Although fired from natural clays, a brick is essentially a man-made object. It therefore lacks the predictable grain, hardness and cleavage of natural stones. Stone has a character that arises from its earlier geological history that a skilful carver understands and uses, exploiting it to the advantage of the chisel. With brick's unpredictability, there is a need when carving to be ever watchful for sudden changes of hardness and softness, for flaws such as gas blowholes caused during firing. And yet these technical difficulties yield a carving that has its own special qualities. The rich play of colour is discovered by the chisel when the outer skin of the brick is removed. The brick jointing, cutting through the carving, acts like a stave in musical notation, giving a repetitive tension in which the work is held. The textural quality of brick carving is subtle, resting quietly within the brickwork and it is this unique quality of being an integral part of the architecture that makes brick carving so attractive.
After the commission has been agreed, the first step is to produce a scale drawing in conjunction with tests on the proposed brick. This is important as some bricks, particularly the high-fired engineering bricks, are not easily carvable, while others, particularly multis, may contain a lot of black friable material below the surface. If the proposed brick proves suitable for carving the next stage is drawing up the full size design on the wall of my studio. I have a special wall lined with white board 5m wide by 4m high to enable the drawing of full size cartoons. The final stage before venturing out to site, is to convert the drawing into card templates. What seems an elaborate and time-consuming method of transferring the design from scale drawing concept to the wall is necessary. A drawing can be sketched with charcoal or soft pencils onto stone, but try sketching a smooth line onto brick and you find that the line is illegible and that the pencil breaks at the first brick joint!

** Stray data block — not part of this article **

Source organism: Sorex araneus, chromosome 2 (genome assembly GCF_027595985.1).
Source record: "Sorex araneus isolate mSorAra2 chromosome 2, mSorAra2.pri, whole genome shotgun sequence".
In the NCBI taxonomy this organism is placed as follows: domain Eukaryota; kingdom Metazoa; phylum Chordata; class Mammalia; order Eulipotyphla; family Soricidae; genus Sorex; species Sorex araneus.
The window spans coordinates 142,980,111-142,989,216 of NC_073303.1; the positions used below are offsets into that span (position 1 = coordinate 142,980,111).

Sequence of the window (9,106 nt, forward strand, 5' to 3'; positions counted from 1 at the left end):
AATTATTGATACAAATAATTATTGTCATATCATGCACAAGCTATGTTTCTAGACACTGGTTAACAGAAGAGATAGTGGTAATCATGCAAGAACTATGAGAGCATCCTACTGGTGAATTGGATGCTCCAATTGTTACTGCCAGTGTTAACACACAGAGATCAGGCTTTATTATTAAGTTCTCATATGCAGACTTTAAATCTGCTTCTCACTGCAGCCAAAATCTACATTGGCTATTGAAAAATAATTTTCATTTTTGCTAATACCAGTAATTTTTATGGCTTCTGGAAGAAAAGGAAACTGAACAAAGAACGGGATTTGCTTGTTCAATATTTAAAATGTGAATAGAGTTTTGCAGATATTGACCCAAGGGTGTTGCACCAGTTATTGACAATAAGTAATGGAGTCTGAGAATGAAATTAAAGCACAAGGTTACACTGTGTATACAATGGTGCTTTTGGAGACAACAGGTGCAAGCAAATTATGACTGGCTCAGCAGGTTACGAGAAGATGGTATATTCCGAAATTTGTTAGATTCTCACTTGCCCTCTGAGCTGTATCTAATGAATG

After transferring the design to the brickwork the drawing is carefully edged in with small chisels to make it permanent. All the hand tools we use are traditional sculptors' and masons' tools but with the additional bonus of tungsten tips. These tools are extremely sharp and far removed from the builder's cold chisel. The sharpness is necessary because bricks by their nature are brittle and can crack in the carving process. Sharp tools allow the safe paring of the brick to produce the carving.
The process, after edging in, is to use traditional sculpture tools and methods. A small electric diamond cutter is sometimes used to initially rough out parts of the carving.
On completion of the carving a brick dye is applied. This is either applied over the whole carving to give a general colour or applied to highlight aspects of the work. These dyes have always to be used with restraint as the work can be easily spoilt with too harsh a treatment.
Brick carving returns architectural sculpture to its right and natural place in a building as part of the fabric and not something that is just applied. It is that which makes the work so satisfying.